Catalonia's former leader Carles Puigdemont has been defeated in a bid to stop the loss of his European parliamentary immunity.
MEP Puigdemont was in March stripped of the protection, which had prevented attempts in Spain to put him on trial over a Catalan independence referendum that Madrid considered illegal and unconstitutional.
Puigdemont went to the European Court of Justice in an attempt to have the lifting of his immunity suspended.
But his request -- and that of two other MEPs -- has now been rejected, with the court saying there was no reason the three could not face trial in Spain.
"There is nothing to suggest that the Belgian judicial authorities or the authorities of another member state could execute the European arrest warrants issued against the MEPs and hand them over to the Spanish authorities," the court ruled.
In March, MEPs overwhelmingly agreed to strip the immunity of Puigdemont, and two of his associates, former Catalan health minister Toni Comín and former regional education Minister Clara Ponsatí.
Puigdemont fled to Belgium in October 2017, fearing arrest after holding the Catalonia independence referendum.
In addition to charges over their role in the referendum, Puigdemont and Comín are also accused of misusing public funds.
The three Catalan separatists won seats in the European Parliament and were afforded protection as members of the EU assembly as a result.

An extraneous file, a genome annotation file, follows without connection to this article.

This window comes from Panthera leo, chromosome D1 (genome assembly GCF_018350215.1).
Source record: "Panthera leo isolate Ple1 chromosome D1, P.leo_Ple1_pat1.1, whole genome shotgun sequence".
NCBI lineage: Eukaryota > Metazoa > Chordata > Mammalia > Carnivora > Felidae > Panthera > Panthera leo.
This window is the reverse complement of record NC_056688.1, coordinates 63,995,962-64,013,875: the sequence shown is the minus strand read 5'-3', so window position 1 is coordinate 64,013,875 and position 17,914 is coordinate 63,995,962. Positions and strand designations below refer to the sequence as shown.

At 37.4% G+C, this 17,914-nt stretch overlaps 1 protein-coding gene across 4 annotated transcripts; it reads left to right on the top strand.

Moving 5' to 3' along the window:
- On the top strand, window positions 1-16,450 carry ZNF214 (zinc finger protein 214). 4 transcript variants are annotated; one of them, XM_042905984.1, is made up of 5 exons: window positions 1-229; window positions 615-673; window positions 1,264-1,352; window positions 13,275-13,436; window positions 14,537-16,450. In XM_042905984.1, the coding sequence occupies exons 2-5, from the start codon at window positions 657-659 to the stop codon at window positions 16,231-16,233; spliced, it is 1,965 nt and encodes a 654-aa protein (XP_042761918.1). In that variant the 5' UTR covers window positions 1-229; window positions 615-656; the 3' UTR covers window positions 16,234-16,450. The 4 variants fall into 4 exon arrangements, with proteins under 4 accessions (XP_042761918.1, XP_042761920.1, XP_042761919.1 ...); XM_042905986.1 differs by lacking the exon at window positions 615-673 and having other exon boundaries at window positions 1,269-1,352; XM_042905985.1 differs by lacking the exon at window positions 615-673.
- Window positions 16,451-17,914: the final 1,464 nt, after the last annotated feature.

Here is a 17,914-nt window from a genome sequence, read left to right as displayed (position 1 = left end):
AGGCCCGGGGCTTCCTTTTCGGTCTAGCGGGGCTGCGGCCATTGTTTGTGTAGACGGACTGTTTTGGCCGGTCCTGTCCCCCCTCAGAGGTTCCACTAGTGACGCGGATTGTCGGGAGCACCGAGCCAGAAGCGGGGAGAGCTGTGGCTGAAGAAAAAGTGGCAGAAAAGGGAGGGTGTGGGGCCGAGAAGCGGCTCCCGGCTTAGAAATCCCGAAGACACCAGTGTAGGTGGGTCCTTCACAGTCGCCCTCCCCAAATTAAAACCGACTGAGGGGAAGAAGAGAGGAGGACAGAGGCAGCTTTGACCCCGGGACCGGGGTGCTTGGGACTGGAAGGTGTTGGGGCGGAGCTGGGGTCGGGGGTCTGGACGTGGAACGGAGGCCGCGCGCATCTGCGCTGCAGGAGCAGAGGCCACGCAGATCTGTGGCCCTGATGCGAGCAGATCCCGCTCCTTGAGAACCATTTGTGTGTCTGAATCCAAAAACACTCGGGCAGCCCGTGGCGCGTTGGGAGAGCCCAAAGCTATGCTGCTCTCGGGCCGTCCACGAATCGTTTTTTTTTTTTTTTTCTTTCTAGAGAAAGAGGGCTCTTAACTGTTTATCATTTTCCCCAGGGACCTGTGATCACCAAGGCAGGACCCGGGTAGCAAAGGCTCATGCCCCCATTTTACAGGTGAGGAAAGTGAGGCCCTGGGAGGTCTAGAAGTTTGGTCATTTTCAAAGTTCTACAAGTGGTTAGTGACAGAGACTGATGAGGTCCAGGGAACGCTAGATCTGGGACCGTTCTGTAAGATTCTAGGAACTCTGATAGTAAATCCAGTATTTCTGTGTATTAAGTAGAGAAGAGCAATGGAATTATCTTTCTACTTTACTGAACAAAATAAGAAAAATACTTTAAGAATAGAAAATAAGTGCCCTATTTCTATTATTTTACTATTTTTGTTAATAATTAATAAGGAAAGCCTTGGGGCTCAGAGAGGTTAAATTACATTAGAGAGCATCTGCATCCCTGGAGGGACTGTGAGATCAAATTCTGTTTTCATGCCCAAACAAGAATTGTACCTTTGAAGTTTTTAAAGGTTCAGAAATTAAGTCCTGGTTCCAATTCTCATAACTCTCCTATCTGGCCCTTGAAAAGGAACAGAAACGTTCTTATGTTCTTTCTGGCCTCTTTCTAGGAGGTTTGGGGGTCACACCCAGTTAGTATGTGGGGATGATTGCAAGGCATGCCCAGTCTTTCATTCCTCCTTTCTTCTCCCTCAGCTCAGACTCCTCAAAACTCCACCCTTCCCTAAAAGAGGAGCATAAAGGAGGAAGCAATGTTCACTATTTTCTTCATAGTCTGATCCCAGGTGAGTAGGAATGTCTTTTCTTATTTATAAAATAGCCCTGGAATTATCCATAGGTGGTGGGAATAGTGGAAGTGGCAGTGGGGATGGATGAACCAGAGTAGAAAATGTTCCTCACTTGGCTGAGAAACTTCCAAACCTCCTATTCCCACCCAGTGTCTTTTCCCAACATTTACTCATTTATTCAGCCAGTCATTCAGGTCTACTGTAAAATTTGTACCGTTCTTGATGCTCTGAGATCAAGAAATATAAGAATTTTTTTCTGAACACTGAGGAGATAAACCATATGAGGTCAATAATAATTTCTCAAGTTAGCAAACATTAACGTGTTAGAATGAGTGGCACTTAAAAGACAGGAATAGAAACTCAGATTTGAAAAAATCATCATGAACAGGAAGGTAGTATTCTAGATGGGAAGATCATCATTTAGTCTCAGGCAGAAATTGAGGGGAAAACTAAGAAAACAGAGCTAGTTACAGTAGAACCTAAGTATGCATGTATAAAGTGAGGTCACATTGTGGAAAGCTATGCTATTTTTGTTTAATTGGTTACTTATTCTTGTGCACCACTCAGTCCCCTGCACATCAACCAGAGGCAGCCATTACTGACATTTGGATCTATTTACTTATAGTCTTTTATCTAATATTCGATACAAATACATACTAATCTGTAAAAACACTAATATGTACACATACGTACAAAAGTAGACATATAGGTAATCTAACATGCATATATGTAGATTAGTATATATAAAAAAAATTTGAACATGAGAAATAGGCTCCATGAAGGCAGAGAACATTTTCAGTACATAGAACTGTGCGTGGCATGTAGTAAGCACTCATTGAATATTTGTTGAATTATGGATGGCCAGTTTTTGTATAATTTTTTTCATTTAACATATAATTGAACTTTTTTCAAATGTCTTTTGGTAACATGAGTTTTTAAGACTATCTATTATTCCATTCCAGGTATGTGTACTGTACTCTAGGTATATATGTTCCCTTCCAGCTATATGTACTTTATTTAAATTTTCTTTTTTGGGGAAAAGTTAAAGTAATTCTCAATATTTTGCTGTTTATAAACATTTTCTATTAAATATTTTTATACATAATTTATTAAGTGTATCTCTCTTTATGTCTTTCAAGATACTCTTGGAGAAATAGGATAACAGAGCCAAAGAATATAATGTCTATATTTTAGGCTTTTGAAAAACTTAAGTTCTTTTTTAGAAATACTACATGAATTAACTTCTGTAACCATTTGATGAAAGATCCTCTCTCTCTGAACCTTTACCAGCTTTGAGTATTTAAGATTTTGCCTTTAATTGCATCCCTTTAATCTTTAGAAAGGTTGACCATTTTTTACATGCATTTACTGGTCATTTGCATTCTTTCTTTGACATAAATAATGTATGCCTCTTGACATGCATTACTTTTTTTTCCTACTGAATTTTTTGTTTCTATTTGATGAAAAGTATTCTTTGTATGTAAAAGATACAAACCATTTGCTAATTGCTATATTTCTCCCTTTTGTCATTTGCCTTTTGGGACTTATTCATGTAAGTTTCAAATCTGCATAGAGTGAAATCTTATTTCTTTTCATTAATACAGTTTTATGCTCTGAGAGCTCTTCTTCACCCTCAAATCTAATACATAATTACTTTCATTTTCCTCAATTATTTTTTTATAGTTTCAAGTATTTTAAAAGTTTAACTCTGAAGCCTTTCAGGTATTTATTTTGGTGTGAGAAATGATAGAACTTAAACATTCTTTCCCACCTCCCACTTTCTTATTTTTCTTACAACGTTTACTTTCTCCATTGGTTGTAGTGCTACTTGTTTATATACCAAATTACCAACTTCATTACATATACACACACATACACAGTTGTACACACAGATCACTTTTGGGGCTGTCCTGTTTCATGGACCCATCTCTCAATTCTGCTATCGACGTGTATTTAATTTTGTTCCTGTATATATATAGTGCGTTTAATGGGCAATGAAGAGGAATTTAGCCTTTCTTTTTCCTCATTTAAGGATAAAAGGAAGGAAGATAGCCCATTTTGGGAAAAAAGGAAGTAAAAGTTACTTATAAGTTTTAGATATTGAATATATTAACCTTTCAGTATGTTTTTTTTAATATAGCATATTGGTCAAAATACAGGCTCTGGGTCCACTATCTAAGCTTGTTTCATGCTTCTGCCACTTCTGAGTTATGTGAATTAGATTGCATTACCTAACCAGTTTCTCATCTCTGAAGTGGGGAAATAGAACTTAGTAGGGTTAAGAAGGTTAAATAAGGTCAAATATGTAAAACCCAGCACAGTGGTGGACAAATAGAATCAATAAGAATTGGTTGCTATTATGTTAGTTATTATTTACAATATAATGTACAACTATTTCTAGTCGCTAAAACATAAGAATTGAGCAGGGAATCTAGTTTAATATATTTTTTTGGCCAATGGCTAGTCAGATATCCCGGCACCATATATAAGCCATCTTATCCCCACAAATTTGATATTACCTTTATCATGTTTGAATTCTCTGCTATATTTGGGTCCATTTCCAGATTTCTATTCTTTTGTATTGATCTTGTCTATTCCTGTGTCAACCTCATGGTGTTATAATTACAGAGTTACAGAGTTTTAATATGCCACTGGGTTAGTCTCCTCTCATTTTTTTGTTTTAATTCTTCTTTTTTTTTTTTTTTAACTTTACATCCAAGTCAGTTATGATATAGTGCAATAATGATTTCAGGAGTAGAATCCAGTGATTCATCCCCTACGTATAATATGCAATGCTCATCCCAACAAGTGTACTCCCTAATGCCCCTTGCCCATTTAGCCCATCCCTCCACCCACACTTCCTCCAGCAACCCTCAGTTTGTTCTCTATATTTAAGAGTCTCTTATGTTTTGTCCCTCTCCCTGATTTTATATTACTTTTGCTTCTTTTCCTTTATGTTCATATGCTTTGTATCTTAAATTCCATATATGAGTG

The decision leaves the three open to prosecution and possible extradition to Spain.
Madrid had previously attempted to have Puigdemont returned for trial but failed to convince Belgian justice authorities to extradite him, as the charge of "rebellion" did not exist under Belgian law.
Spain has handed out jail terms between nine and 13 years to nine other Catalan leaders for their role in the independence ballot.
But last month, Spanish Prime Minister Pedro Sanchez pardoned the pro-independence leaders, and they were released from prison after serving sentences of between three-and-a-half and four years.
Spain's cabinet said the pardons were issued in an effort to reconcile relations in the country's restive northeastern region.
But the government decree means that the former prisoners will not be able to hold public office until the end of their original sentences -- which range from nine to 13 years -- and they will return to prison if they break Spanish law again.
The nine separatists released in June were greeted by supporters and have pledged that they will "achieve Catalonia's independence".
The pardons have provoked strong opposition from right-wing and far-right parties in Spain.